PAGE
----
Katerina paced the living room of the small house on Orcas Island. Autumn was fading into what promised to be a dreary and cold winter. The first few weeks of November had been nothing but rain, wind, and fog. It dampened her natural flame and weakened her. She missed Phoenix where her element burned bright and hot. Jeremy kept the fire in the bedroom stoked twenty-four hours a day and the sauna in the basement was well over one-twenty. It was the only way she could survive.
She played with the pendant that hung between her breasts. It had been her mother’s—the only memento she had of Kylie. For the first twelve years of her life she’d been happy. They weren’t rich, but they’d had a nice apartment, food on the table every night, and love. Her father played the guitar in the evenings, her mother sang her to sleep when she was frightened, and her baby sister, Mara, was Katerina’s whole world. After Mara’s birth, the four of them had six perfect months together. Their father, Phil, was building Mara a new crib. Kylie worked as a glassblower and made beautiful sculptures aided by her fire element.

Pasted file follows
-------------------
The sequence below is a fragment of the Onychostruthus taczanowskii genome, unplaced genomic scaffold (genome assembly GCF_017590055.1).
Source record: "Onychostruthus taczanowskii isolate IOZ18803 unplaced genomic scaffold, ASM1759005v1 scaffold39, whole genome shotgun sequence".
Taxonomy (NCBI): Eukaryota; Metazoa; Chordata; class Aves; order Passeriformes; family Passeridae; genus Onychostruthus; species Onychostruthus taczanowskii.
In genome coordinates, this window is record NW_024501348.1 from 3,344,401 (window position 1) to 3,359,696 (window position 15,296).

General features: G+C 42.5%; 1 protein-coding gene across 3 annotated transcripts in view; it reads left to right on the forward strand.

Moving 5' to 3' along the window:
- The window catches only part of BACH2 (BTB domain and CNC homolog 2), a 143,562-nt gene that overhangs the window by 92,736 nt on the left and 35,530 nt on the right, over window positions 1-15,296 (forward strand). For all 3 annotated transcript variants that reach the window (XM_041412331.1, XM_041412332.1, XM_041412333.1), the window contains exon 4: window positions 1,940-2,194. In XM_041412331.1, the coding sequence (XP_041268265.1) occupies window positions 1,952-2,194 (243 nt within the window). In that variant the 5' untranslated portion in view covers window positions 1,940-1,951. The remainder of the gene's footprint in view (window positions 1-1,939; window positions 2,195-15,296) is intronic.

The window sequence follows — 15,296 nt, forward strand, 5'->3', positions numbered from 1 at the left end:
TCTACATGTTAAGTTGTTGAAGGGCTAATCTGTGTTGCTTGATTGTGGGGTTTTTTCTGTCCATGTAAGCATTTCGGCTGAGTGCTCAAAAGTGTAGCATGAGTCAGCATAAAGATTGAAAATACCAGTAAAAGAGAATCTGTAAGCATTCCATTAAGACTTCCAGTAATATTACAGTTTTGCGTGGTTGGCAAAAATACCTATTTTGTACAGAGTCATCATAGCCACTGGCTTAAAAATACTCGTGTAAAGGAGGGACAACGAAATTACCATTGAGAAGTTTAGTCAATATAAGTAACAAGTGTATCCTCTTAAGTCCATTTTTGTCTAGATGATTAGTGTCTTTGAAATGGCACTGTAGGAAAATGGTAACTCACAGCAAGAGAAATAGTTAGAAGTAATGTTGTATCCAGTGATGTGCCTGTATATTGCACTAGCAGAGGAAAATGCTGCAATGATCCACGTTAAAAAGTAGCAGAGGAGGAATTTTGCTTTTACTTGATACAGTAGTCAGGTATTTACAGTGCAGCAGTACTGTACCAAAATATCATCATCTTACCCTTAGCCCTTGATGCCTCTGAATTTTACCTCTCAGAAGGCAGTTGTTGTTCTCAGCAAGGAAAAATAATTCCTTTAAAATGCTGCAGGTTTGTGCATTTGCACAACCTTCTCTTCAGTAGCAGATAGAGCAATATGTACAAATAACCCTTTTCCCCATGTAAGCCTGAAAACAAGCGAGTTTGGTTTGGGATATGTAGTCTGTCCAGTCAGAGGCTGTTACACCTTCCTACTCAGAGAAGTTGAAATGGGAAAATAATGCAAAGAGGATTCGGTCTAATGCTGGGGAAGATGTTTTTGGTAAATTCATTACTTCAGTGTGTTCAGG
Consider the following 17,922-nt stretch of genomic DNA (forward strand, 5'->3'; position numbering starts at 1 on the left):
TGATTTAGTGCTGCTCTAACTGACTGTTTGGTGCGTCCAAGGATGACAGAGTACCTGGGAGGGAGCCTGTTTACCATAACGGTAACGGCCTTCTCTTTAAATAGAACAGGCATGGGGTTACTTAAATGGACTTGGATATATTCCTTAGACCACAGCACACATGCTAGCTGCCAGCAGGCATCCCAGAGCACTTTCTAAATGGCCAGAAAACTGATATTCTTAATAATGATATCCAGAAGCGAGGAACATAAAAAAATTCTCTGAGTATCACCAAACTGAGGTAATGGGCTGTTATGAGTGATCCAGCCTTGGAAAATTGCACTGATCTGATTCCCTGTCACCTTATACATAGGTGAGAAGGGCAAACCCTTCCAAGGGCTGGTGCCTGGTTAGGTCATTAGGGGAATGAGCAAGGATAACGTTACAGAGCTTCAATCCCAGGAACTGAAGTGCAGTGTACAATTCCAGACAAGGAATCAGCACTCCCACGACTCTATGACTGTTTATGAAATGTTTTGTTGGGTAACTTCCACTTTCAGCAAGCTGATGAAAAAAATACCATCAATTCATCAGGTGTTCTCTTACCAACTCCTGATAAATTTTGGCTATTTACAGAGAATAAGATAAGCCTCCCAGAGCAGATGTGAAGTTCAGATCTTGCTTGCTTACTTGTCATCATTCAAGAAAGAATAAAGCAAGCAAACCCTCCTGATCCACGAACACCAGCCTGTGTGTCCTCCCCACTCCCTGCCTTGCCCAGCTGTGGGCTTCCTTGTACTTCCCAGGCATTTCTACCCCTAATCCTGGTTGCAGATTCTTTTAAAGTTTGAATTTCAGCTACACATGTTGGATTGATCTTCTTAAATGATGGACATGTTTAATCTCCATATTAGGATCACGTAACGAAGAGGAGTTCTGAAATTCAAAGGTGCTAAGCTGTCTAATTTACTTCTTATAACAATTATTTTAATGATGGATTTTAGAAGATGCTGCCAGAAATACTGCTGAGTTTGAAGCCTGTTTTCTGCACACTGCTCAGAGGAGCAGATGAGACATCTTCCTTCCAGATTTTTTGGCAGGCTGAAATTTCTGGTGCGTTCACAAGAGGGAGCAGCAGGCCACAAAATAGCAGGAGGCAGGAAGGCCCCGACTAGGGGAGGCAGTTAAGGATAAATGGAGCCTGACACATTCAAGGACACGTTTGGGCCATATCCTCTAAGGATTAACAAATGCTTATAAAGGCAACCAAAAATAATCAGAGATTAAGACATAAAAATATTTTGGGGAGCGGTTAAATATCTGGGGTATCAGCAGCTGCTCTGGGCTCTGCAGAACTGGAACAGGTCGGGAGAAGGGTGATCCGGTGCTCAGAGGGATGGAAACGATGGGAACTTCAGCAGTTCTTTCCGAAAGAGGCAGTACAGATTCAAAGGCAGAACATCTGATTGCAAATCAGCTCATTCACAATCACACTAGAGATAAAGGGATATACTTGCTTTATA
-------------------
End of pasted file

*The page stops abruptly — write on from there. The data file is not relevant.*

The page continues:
Katerina had watched Caldwell Bowman kill her mother. Kylie had brought her into the desert that night to introduce her to her element. Katerina remembered the thrill of the elemental song filling her ears. A low-pitched melody, it had become a part of her that night and she’d spent the next few years desperately trying to recapture it. Without a mother to teach her, she’d struggled, and hadn’t worked her first successful charm until her twenty-first birthday.
Now, she was one of the most powerful fire elementals in the southwest—perhaps one of the strongest anywhere. She led a coven of twelve. Eight fire, three earth, and one air. Bella, who’d helped her and Jeremy capture Cade, was running Katerina’s occult shop, Flaming Objects, while Katerina was in the Pacific Northwest. The timid air elemental had been close to death when Katerina had found her in Mexico several years ago. Someone had done a number on the girl—beaten her within an inch of her life. Katerina didn’t know what it was about Bella that intrigued her, but she’d taken the young woman under her wing and helped her heal. Katerina never would have been able to leave Phoenix for so long without Bella’s help.